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Mountain Patrol: Kekexili ***

Everything You Always Wanted to Know About Rossiter Drake*

kekexilimountainpatrol.jpg
A team of dedicated patrollers brave the
torturous mountains of Tibet.

MOUNTAIN PATROL: KEKEXILI
(Courtesy of SFStation.com)

Starring: Duobuji, Zhang Lei, Qi Liang, Xueying Zhao. Not rated.

Lu Chuan’s Mountain Patrol: Kekexili depicts the real-life struggles of a group of Tibetans in dogged pursuit of poachers, who illegally hunt the endangered Tibetan antelope for its precious (and very costly) wool. Given that premise, it might be tempting to assume that his film, which was co-produced by Columbia and National Geographic, is a plea for increased environmental concern and respect for animal rights. And it is, to some extent. But Lu takes a subtler tack, presenting an objective, unsentimental account of man’s indifference to nature and his fellow man. It makes for compelling drama, infused with added poignancy because of its basis in a depressing reality.

Kekexili, named after a Himalayan region particularly hard-hit by rampant poaching in the mid-’90s, tells the story of Ga Yu (Zhang Lei), a Beijing reporter who joins a band of grizzled patrollers as they set out on an unforgiving search for hunters. And though Ga Yu proves a savvy outdoorsman, quickly adapting to life on the austere Tibetan terrain, he’s not the star of the show. Indeed, the only character that really matters in Kekexili is the land itself, the mountainous backdrop set against the barren plateaus, the treacherous quicksand and the marshy bogs. Yu Cao’s cinematography is breathtaking, to be sure, but it also drives home an important point -– that the earth so routinely plundered by man has the capacity to fight back.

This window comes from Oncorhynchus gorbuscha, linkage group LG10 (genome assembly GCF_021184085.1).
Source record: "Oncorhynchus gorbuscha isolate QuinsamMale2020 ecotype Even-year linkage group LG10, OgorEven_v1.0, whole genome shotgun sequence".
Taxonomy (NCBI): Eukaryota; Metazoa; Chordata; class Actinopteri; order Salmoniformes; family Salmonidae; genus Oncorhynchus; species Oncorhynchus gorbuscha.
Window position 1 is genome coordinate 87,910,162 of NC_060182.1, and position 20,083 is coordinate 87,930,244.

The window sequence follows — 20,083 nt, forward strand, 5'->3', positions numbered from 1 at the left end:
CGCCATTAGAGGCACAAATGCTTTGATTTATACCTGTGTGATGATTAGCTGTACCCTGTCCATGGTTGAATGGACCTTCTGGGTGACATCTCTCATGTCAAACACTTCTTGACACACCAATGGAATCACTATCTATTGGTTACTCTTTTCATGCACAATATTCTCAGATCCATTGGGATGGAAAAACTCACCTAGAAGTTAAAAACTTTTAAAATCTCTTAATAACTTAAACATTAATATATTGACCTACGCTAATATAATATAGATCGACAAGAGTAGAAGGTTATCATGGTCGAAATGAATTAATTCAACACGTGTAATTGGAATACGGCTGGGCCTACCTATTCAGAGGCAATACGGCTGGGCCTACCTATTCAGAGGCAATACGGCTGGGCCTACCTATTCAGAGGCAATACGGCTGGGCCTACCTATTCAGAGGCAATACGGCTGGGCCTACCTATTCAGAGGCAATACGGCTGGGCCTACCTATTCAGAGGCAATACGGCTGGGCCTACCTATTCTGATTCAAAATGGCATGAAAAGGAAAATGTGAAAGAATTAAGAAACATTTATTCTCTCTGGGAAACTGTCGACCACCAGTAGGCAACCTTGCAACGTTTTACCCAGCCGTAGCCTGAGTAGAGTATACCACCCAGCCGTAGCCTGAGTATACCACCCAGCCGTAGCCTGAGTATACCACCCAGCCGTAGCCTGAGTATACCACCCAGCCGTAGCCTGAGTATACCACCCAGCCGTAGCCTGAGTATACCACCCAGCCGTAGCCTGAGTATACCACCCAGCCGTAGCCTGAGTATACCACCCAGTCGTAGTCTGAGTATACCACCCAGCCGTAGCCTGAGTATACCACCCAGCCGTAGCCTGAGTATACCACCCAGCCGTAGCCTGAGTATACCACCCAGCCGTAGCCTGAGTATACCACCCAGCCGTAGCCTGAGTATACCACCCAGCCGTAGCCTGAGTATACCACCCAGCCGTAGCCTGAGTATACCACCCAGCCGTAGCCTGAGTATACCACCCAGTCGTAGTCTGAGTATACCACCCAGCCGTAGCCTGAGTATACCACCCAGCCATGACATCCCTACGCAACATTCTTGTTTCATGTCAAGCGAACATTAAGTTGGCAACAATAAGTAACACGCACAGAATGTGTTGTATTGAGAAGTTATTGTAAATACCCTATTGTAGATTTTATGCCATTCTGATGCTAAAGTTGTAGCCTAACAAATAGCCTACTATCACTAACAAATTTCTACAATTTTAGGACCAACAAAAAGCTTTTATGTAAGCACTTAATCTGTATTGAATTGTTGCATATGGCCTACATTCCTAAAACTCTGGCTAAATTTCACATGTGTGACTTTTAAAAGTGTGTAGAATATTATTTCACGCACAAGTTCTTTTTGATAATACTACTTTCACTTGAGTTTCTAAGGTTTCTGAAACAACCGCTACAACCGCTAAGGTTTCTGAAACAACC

And fight back it does, as, in one unflinching sequence, one fo Ga Yu’s fellow patrollers is literally sucked into the ground by a patch of quicksand. It is a riveting image, but no more disturbing than the mangled, bloody carcasses of antelope strewn casually about the countryside. There are few live antelope on display in Kekexili, undoubtedly because poachers had so drastically reduced their population by the time Ga Yu traveled to Tibet in 1996. But Lu doesn’t stress the point so much that his film turns into a preachy indictment of the poachers, who are largely portrayed as victims of poverty willing to sacrifice their ethics for a chance to survive. Instead, he depicts life in the Tibetan mountains as a desperate battle against unthinkable hardship, the kind that drives men to destroy the planet, and each other.

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